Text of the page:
After nearly four months of transforming the living room into an airline hanger, Ava is well versed in the interworkings of transatlantic flights and how to prepare for them.

And if anything, Ava is confident. Confident in all the things that she is confident that she knows. And she knows how to pack for a plane ride to Paris.

So when Grandma Penny needed to refill her suitcase after her much-too-short visit home who better to help her than the expert.

Now Ava and Grandma hit a challenge that neither were prepared for or experienced in. Grandpa Lyle had left a sub-woofer in Grammy’s bag. It was not only large, but heavy. Ava and Grammy had to squeeze her things around the speaker without exceeding the fifty-pound limit.

After two attempts to fill, zip, drag, and weigh the suitcase, it was clear that somethings were going to have to be left behind. As the consultant, Ava tackled the problem with the intesity of a captain deciding who gets to ride on the lifeboat.

“But Grammy, you need your umbrella! It rains in Paris.”

“There’s no room for it.”

“But Grammy, you need it. It’s important. It fits right here. See.”

When Grammy pulled out her make-up bag in an attempt to rearrange, Ava bounded over to the bag and quickly rescued it.

“Grammy! You can’t leave that! You have to bring it. It’s very important. I’ll get it in. See. There.”

“See Grammy, it fits. You have to have your make-up! It’s very important.”

At three-and-a-half, Ava perceives that outer beauty is only skin-deep, so it’s best to have a good make-up bag on board.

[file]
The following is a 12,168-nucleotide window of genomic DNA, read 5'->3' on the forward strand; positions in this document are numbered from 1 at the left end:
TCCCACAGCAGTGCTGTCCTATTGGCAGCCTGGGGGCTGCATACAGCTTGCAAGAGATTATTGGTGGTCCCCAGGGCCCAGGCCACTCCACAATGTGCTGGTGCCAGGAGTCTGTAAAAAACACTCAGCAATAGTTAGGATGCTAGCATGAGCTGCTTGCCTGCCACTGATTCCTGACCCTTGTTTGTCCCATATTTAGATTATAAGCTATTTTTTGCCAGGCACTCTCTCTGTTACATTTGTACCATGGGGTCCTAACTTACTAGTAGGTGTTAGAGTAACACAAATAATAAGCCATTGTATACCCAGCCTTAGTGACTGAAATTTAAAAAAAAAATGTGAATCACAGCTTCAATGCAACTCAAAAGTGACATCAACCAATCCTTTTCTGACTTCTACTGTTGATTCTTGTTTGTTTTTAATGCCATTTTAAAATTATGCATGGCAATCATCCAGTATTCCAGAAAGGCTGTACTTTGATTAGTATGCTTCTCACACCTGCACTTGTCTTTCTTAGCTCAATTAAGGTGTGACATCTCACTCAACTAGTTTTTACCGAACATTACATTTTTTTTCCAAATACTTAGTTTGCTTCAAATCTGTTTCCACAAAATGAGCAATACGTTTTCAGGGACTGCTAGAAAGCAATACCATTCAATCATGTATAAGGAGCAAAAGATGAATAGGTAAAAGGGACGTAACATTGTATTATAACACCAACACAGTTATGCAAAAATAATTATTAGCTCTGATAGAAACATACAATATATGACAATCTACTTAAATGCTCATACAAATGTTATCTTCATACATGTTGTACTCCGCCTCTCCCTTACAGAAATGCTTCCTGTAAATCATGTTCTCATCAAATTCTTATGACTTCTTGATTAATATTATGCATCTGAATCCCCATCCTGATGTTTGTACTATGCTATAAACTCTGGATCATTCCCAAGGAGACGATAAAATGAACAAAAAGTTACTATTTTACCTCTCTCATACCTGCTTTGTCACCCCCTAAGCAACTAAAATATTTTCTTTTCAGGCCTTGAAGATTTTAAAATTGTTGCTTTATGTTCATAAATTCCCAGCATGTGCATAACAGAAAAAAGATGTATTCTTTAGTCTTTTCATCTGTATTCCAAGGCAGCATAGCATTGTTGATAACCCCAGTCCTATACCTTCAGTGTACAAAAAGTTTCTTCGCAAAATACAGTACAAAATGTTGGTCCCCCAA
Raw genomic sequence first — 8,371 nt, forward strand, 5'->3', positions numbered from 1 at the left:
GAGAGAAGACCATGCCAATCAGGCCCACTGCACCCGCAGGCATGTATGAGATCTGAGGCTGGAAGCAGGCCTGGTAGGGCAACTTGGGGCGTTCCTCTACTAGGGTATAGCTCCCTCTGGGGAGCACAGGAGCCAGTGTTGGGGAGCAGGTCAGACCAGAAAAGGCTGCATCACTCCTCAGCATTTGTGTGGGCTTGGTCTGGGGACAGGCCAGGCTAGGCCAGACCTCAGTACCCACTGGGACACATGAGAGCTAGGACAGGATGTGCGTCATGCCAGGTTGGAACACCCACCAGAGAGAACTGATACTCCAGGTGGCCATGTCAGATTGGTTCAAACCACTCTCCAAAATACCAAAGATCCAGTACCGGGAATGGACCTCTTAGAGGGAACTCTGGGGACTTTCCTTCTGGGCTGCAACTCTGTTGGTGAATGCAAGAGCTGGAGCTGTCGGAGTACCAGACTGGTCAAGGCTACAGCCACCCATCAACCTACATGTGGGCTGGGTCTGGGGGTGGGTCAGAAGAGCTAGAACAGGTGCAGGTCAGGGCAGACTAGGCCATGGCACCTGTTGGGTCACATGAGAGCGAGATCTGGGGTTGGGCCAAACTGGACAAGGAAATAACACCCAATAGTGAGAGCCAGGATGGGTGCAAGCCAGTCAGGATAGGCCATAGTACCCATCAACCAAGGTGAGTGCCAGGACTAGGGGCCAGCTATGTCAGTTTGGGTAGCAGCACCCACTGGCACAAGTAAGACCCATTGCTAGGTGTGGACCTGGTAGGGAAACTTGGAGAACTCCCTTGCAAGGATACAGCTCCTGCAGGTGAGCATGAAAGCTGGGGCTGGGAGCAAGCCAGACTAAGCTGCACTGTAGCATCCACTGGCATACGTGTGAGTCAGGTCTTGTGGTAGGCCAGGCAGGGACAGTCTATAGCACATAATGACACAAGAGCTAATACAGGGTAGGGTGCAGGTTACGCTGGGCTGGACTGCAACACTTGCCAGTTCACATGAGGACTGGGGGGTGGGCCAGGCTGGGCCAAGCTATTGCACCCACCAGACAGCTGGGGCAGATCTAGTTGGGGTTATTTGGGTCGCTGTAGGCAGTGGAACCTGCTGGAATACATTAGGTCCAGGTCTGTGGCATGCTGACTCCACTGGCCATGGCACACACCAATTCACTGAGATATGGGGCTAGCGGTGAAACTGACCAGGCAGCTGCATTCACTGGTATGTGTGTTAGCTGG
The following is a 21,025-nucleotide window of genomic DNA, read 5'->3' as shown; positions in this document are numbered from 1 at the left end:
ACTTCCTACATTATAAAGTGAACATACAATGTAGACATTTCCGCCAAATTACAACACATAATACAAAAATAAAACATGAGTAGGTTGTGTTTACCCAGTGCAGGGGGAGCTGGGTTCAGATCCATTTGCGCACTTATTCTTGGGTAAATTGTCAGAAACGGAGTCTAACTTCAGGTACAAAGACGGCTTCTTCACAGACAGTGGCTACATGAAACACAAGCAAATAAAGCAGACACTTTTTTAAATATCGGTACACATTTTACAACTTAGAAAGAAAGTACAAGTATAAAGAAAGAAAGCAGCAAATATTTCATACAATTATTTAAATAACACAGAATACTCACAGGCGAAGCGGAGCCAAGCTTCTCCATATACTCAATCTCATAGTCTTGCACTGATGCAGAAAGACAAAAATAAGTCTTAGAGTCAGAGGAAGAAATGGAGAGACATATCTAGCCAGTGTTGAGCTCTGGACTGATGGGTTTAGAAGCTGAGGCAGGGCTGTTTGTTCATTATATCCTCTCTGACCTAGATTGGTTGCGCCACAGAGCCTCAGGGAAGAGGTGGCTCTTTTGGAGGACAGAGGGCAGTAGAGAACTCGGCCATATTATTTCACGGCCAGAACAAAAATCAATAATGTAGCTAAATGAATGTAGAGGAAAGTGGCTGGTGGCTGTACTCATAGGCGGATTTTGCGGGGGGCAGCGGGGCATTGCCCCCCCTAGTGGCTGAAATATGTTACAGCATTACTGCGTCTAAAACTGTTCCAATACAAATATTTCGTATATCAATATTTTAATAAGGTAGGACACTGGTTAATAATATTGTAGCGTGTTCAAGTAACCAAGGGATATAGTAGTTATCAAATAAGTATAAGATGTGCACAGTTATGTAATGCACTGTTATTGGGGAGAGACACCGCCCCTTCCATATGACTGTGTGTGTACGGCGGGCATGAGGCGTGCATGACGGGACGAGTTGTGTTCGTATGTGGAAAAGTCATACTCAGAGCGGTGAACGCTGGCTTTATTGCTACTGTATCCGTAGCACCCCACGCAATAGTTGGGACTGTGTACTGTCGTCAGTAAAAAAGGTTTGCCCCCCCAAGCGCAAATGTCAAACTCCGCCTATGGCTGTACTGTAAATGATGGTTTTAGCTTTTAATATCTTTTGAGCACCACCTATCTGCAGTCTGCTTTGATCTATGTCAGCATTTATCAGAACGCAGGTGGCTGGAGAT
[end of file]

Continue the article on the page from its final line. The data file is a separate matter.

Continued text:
Editor’s Note: Ava consulting services extend beyond packing and involve most aspects of domestic life, including but not limited too: pie-dough rolling, bread kneading, cookie cutting, plant watering, bath bubbling, clothes matching, dog feeding, furniture arranging, baby naming, and paper cutting. If you are in need of an “expert” on any one of these or other duties, please contact Ava at badgersontheloose@gmail.com. Rates vary on perceived experience.

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Today when I saw the short hand nearing the fifth digit, I thought I might be nice to transition from bathroom scrubber and laundress to pretty wife before Hungryman made his appearance.

I traded my hooded sweater for a sleeveless top with ruffles and my tennis shoes for open toed heels. I stepped in front of the vanity in hopes of masking the fact that I’d been cleaning all day. My shell earrings jangled as I returned to the kitchen to peel potatoes.

Ava skipped in and took a long sniff in my direction.

“Oh Mama, did you take a shower? I like when you take a shower.”